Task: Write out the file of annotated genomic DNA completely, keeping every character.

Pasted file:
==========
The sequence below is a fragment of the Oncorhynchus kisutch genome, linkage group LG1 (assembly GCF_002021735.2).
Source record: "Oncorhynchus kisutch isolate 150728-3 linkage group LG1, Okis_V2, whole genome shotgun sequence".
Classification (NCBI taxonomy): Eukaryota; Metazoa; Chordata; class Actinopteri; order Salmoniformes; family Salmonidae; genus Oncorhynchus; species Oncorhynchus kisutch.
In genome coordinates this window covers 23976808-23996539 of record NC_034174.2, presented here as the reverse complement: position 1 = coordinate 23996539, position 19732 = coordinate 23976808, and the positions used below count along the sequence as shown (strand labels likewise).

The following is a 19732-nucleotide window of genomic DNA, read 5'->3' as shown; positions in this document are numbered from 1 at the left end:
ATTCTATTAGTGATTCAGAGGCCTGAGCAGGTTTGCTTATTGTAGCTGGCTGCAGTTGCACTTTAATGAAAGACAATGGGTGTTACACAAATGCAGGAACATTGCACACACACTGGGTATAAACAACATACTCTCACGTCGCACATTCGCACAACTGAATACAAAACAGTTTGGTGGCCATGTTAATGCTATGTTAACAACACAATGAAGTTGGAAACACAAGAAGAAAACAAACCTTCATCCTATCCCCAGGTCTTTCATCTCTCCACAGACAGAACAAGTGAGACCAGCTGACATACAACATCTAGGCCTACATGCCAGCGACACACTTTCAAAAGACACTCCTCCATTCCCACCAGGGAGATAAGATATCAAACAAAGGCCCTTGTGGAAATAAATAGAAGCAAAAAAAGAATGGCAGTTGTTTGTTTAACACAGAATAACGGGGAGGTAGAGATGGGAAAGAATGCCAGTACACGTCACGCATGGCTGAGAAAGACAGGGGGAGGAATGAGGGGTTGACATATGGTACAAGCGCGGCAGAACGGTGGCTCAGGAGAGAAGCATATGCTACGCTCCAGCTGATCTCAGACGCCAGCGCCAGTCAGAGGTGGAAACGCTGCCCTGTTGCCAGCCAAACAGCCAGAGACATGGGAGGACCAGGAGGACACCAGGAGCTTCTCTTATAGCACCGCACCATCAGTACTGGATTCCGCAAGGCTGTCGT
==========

The sequence below is a fragment of the Oncorhynchus kisutch genome, linkage group LG1 (assembly GCF_002021735.2).
Source record: "Oncorhynchus kisutch isolate 150728-3 linkage group LG1, Okis_V2, whole genome shotgun sequence".
Classification (NCBI taxonomy): Eukaryota; Metazoa; Chordata; class Actinopteri; order Salmoniformes; family Salmonidae; genus Oncorhynchus; species Oncorhynchus kisutch.
In genome coordinates this window covers 23976808-23996539 of record NC_034174.2, presented here as the reverse complement: position 1 = coordinate 23996539, position 19732 = coordinate 23976808, and the positions used below count along the sequence as shown (strand labels likewise).

The following is a 19732-nucleotide window of genomic DNA, read 5'->3' as shown; positions in this document are numbered from 1 at the left end:
ATTCTATTAGTGATTCAGAGGCCTGAGCAGGTTTGCTTATTGTAGCTGGCTGCAGTTGCACTTTAATGAAAGACAATGGGTGTTACACAAATGCAGGAACATTGCACACACACTGGGTATAAACAACATACTCTCACGTCGCACATTCGCACAACTGAATACAAAACAGTTTGGTGGCCATGTTAATGCTATGTTAACAACACAATGAAGTTGGAAACACAAGAAGAAAACAAACCTTCATCCTATCCCCAGGTCTTTCATCTCTCCACAGACAGAACAAGTGAGACCAGCTGACATACAACATCTAGGCCTACATGCCAGCGACACACTTTCAAAAGACACTCCTCCATTCCCACCAGGGAGATAAGATATCAAACAAAGGCCCTTGTGGAAATAAATAGAAGCAAAAAAAGAATGGCAGTTGTTTGTTTAACACAGAATAACGGGGAGGTAGAGATGGGAAAGAATGCCAGTACACGTCACGCATGGCTGAGAAAGACAGGGGGAGGAATGAGGGGTTGACATATGGTACAAGCGCGGCAGAACGGTGGCTCAGGAGAGAAGCATATGCTACGCTCCAGCTGATCTCAGACGCCAGCGCCAGTCAGAGGTGGAAACGCTGCCCTGTTGCCAGCCAAACAGCCAGAGACATGGGAGGACCAGGAGGACACCAGGAGCTTCTCTTATAGCACCGCACCATCAGTACTGGATTCCGCAAGGCTGTCGT